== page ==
court must, therefore, reflect its conscious application of mind and record
findings supported by reasons, on all the issues arising along with the
contentions put forth, and pressed by the parties for decision of the
appellate court. … while reversing a finding of fact the appellate court
must come into close quarters with the reasoning assigned by the trial
court and then assign its own reasons for arriving at a different finding.
This would satisfy the court hearing a further appeal that the first
appellate court had discharged the duty expected of it.”

The above view has been followed by a three-Judge Bench decision of this
Court in Madhukar v. Sangram (2001) 4 SCC 756, wherein it was reiterated
that sitting as a court of first appeal, it is the duty of the High Court
to deal with all the issues and the evidence led by the parties before
recording its findings.

13. In H.K.N. Swami v. Irshad Basith (2005) 10 SCC 243, this Court stated
as under: (SCC p. 244, para 3)

“3. The first appeal has to be decided on facts as well as on law. In the
first appeal parties have the right to be heard both on questions of law as
also on facts and the first appellate court is required to address itself
to all issues and decide the case by giving reasons. Unfortunately, the
High Court, in the present case has not recorded any finding either on
facts or on law. Sitting as the first appellate court it was the duty of
the High Court to deal with all the issues and the evidence led by the
parties before recording the finding regarding title.”

14. Again in Jagannath v. Arulappa (2005) 12 SCC 303, while considering the
scope of Section 96 of the Code of Civil Procedure, 1908, this Court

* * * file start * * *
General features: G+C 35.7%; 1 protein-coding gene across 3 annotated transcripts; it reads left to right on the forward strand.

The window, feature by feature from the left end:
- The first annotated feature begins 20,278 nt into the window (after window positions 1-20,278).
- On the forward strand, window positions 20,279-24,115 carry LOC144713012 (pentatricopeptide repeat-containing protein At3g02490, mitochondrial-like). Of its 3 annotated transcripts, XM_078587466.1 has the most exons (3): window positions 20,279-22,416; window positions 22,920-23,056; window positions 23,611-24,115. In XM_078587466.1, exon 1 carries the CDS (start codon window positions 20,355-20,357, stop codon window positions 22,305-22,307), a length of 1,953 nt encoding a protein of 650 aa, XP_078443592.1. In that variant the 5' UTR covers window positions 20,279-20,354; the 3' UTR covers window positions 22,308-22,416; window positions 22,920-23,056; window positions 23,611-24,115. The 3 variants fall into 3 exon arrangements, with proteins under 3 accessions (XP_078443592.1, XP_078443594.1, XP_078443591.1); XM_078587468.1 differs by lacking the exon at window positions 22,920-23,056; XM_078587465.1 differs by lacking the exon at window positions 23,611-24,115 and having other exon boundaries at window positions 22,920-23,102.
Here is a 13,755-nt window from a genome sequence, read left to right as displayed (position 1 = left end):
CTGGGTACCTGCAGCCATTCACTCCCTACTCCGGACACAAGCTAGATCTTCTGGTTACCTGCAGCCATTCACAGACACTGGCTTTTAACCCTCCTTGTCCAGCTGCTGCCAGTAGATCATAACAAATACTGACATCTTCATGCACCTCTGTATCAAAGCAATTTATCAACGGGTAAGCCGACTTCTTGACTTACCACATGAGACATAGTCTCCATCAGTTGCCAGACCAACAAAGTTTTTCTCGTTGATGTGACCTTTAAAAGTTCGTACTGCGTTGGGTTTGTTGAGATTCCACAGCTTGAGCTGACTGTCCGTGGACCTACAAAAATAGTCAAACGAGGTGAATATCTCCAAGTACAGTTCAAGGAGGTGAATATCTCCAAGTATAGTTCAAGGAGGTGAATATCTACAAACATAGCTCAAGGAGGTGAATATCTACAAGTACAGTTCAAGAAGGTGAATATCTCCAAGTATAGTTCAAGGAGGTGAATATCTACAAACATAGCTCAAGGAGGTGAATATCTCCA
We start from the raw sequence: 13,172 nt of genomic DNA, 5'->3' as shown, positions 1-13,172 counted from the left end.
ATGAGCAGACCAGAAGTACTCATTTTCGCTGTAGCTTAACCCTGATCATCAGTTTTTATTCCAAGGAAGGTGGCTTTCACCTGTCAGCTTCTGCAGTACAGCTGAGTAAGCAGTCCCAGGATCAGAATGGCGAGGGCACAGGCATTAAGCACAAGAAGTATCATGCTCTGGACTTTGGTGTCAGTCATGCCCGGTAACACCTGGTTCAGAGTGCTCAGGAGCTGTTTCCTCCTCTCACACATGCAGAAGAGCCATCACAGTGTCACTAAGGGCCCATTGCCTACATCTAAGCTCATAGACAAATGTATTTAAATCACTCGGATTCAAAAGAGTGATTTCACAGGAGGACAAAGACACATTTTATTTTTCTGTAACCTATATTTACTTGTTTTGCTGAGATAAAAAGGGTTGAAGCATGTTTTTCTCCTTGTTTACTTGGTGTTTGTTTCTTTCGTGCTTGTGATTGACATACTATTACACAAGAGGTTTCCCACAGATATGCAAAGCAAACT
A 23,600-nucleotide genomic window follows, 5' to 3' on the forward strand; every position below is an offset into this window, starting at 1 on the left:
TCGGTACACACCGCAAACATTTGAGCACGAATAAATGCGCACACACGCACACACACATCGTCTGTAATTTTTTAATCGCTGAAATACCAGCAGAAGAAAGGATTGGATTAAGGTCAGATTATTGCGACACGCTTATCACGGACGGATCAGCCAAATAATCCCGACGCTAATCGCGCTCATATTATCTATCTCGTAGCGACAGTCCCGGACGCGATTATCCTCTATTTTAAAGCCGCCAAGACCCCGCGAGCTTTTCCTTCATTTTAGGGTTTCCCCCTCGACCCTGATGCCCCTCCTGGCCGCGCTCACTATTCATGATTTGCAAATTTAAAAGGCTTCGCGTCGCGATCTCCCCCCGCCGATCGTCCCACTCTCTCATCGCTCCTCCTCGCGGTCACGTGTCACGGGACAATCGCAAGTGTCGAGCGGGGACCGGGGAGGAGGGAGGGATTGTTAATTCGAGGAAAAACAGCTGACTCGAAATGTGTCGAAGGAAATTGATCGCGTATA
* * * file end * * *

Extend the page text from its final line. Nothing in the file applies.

observed as follows: (SCC p. 303, para 2)

15. Again in B.V. Nagesh v. H.V. Sreenivasa Murthy (2010) 13 SCC 530, this
Court taking note of all the earlier judgments of this Court reiterated the
aforementioned principle with these words: (SCC pp. 530-31, paras 3-5)

“3. How the regular first appeal is to be disposed of by the appellate
court/High Court has been considered by this Court in various decisions.
Order 41 CPC deals with appeals from original decrees. Among the various
rules, Rule 31 mandates that the judgment of the appellate court shall
state:

(a) the points for determination;

(b) the decision thereon;

(c) the reasons for the decision; and

(d) where the decree appealed from is reversed or varied, the relief to
which the appellant is entitled.

4. The appellate court has jurisdiction to reverse or affirm the findings
of the trial court. The first appeal is a valuable right of the parties and
unless restricted by law, the whole case is therein open for rehearing both
on questions of fact and law. The judgment of the appellate court must,
therefore, reflect its conscious application of mind and record findings
supported by reasons, on all the issues arising along with the contentions
put forth, and pressed by the parties for decision of the appellate court.
Sitting as a court of first appeal, it was the duty of the High Court to
deal with all the issues and the evidence led by the parties before
recording its findings. The first appeal is a valuable right and the
parties have a right to be heard both on questions of law and on facts and